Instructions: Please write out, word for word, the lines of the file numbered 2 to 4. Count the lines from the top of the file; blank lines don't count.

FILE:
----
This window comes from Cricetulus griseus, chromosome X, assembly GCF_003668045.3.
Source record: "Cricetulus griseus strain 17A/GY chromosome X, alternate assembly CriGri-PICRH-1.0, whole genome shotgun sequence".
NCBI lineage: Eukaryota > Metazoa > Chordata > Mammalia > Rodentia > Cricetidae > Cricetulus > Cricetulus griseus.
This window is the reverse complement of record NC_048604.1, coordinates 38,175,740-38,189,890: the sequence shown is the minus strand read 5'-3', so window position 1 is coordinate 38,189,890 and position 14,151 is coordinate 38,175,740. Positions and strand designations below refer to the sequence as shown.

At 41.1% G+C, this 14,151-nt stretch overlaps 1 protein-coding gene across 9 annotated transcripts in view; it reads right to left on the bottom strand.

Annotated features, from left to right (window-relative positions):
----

Source record: "Cricetulus griseus strain 17A/GY chromosome X, alternate assembly CriGri-PICRH-1.0, whole genome shotgun sequence".
NCBI lineage: Eukaryota > Metazoa > Chordata > Mammalia > Rodentia > Cricetidae > Cricetulus > Cricetulus griseus.
This window is the reverse complement of record NC_048604.1, coordinates 38,175,740-38,189,890: the sequence shown is the minus strand read 5'-3', so window position 1 is coordinate 38,189,890 and position 14,151 is coordinate 38,175,740. Positions and strand designations below refer to the sequence as shown.